Referring to FIGS. 1 and 2, a wireless controller 100 may allow users to wirelessly communicate with a variety of remote devices such as, for example, computers including tablet computers. For example, the wireless controller 100 may communicate with a desktop or a tablet computer running one of a variety of operating systems. such as Android, iOS, or Windows. The wireless controller 100 may transmit data to remote devices using various protocols such as the Bluetooth protocol or the like. For example, a user may operate the wireless controller 100 to control a game that is loaded on a tablet computer or streamed to a tablet computer.
 The wireless controller 100 may provide multiple modes of interaction, each of which may control how the wireless controller 100 interacts with a device. In one embodiment, the wireless controller is configured to operate in at least two modes, one mode comprising a keyboard mode and another mode comprising a game mode. For example, the keyboard mode may allow the wireless controller 100 to communicate with a keyboard interface of a computer device, such as a human interface device (HID) keyboard interface. The keyboard mode may enable users of the wireless controller 100 to assign values and/or commands to controller inputs according to their preferences. Controller inputs (e.g., keypad 102, joysticks 112 and 114, buttons 104-110 and 116-130) may refer to any actuator that can be pressed on the controller or any actuator that can be toggled on the controller, or any combination thereof. For example, a user may operate the wireless controller 100 in the keyboard mode to provide keyboard equivalent inputs to a computer in response to an actuation of a button and/or joystick on the controller.
 Table 1 represents an example of possible translations between controller inputs (e.g., buttons, keypads, joysticks) and keyboard-equivalent outputs when the controller 100 is in a keyboard mode. For example, the row and column combinations that are shown may result from a specific actuation of a particular button or joystick actuator on the controller 100. For a given row and column combination, a particular keyboard equivalent may be transmitted to the tablet by the controller. FIG. 4 shows keyboard equivalents that are transmitted in response to a specific actuation of each of the different buttons or joysticks on the controller, in accordance with one example embodiment. For example, the actuation associated with column 0 and row 0 may affect a game in the same manner as if the "w" key was pressed on a keyboard. Table 1 presents example keyboard-equivalent outputs, although embodiments are not limited to the illustrated keyboard-equivalent outputs of Table 1.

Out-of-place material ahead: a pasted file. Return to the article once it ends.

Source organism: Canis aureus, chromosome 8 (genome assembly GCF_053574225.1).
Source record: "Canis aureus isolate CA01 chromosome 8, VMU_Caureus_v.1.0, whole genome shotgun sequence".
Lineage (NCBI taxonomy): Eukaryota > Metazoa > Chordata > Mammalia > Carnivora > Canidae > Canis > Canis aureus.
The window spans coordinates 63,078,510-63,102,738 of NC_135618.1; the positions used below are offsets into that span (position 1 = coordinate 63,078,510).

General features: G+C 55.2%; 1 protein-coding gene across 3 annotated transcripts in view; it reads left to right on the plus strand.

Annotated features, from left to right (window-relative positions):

TABLE-US-00001 TABLE 1 GameStop (Gen. 1) Controller Key Matrix ROW 0 ROW 1 ROW 2 ROW 3 ROW 4 ROW 5 COL 0 W D UP DOWN 5 6 COL 1 A S LEFT RIGHT 7 8 COL 2 J I 1 2 9 0 COL 3 K L 3 4 ESC ENT
 In one embodiment, a user may alternate between different modes by selecting a predefined combination of inputs. For example, a predetermined keypad combination, joystick toggle algorithm, or a combination thereof, may alternate the change the mode of the controller 100 from the keypad mode to the game mode, and visa-versa. The game mode may allow users to control a variety of applications, such as a computer game. For example, a user may operate the controller in the game mode to provide commands (e.g., via controller inputs such as buttons, keypads and joysticks) to a computer that is running a game. In the game mode, the controller inputs may be translated into equivalent industry-standard game inputs.